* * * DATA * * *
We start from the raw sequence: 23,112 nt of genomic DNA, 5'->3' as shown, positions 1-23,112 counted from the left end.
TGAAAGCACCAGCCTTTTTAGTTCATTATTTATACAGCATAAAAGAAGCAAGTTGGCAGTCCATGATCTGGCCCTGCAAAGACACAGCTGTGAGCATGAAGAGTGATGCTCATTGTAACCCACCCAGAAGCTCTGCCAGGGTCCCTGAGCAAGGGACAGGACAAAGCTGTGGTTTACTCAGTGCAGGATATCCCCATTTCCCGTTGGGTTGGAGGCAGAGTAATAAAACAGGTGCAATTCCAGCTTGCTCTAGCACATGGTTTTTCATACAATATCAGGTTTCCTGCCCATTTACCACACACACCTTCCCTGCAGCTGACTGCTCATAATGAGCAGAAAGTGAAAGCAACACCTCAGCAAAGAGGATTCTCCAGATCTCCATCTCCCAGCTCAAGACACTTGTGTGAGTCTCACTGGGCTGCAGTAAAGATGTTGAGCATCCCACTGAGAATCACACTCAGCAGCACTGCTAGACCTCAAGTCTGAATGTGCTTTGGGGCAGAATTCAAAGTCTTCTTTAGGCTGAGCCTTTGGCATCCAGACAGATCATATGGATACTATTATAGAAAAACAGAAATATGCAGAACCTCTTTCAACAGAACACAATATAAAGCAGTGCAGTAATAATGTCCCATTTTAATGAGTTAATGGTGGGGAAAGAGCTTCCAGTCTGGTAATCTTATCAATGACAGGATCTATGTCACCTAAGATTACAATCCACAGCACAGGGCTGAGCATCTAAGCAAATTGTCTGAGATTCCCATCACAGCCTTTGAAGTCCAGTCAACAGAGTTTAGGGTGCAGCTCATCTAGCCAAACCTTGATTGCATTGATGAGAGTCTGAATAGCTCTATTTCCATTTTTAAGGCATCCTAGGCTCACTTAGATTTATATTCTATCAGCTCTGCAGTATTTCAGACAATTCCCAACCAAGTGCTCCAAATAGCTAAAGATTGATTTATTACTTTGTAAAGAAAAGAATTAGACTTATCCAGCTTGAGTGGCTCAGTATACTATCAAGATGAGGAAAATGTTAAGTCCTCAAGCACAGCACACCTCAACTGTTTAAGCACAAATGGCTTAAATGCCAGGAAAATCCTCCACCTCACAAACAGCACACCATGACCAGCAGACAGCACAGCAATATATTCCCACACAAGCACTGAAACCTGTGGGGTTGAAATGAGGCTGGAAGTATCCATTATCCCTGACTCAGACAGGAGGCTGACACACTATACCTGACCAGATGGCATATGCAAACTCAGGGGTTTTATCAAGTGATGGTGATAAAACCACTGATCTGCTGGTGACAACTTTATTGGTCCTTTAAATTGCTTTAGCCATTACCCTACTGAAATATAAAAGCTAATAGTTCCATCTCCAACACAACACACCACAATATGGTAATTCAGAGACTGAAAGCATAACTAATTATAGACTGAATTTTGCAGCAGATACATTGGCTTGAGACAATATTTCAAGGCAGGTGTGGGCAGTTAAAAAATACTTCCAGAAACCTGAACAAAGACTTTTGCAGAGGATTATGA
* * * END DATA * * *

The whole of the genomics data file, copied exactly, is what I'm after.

We start from the raw sequence: 23,112 nt of genomic DNA, 5'->3' as shown, positions 1-23,112 counted from the left end.
TGAAAGCACCAGCCTTTTTAGTTCATTATTTATACAGCATAAAAGAAGCAAGTTGGCAGTCCATGATCTGGCCCTGCAAAGACACAGCTGTGAGCATGAAGAGTGATGCTCATTGTAACCCACCCAGAAGCTCTGCCAGGGTCCCTGAGCAAGGGACAGGACAAAGCTGTGGTTTACTCAGTGCAGGATATCCCCATTTCCCGTTGGGTTGGAGGCAGAGTAATAAAACAGGTGCAATTCCAGCTTGCTCTAGCACATGGTTTTTCATACAATATCAGGTTTCCTGCCCATTTACCACACACACCTTCCCTGCAGCTGACTGCTCATAATGAGCAGAAAGTGAAAGCAACACCTCAGCAAAGAGGATTCTCCAGATCTCCATCTCCCAGCTCAAGACACTTGTGTGAGTCTCACTGGGCTGCAGTAAAGATGTTGAGCATCCCACTGAGAATCACACTCAGCAGCACTGCTAGACCTCAAGTCTGAATGTGCTTTGGGGCAGAATTCAAAGTCTTCTTTAGGCTGAGCCTTTGGCATCCAGACAGATCATATGGATACTATTATAGAAAAACAGAAATATGCAGAACCTCTTTCAACAGAACACAATATAAAGCAGTGCAGTAATAATGTCCCATTTTAATGAGTTAATGGTGGGGAAAGAGCTTCCAGTCTGGTAATCTTATCAATGACAGGATCTATGTCACCTAAGATTACAATCCACAGCACAGGGCTGAGCATCTAAGCAAATTGTCTGAGATTCCCATCACAGCCTTTGAAGTCCAGTCAACAGAGTTTAGGGTGCAGCTCATCTAGCCAAACCTTGATTGCATTGATGAGAGTCTGAATAGCTCTATTTCCATTTTTAAGGCATCCTAGGCTCACTTAGATTTATATTCTATCAGCTCTGCAGTATTTCAGACAATTCCCAACCAAGTGCTCCAAATAGCTAAAGATTGATTTATTACTTTGTAAAGAAAAGAATTAGACTTATCCAGCTTGAGTGGCTCAGTATACTATCAAGATGAGGAAAATGTTAAGTCCTCAAGCACAGCACACCTCAACTGTTTAAGCACAAATGGCTTAAATGCCAGGAAAATCCTCCACCTCACAAACAGCACACCATGACCAGCAGACAGCACAGCAATATATTCCCACACAAGCACTGAAACCTGTGGGGTTGAAATGAGGCTGGAAGTATCCATTATCCCTGACTCAGACAGGAGGCTGACACACTATACCTGACCAGATGGCATATGCAAACTCAGGGGTTTTATCAAGTGATGGTGATAAAACCACTGATCTGCTGGTGACAACTTTATTGGTCCTTTAAATTGCTTTAGCCATTACCCTACTGAAATATAAAAGCTAATAGTTCCATCTCCAACACAACACACCACAATATGGTAATTCAGAGACTGAAAGCATAACTAATTATAGACTGAATTTTGCAGCAGATACATTGGCTTGAGACAATATTTCAAGGCAGGTGTGGGCAGTTAAAAAATACTTCCAGAAACCTGAACAAAGACTTTTGCAGAGGATTATGA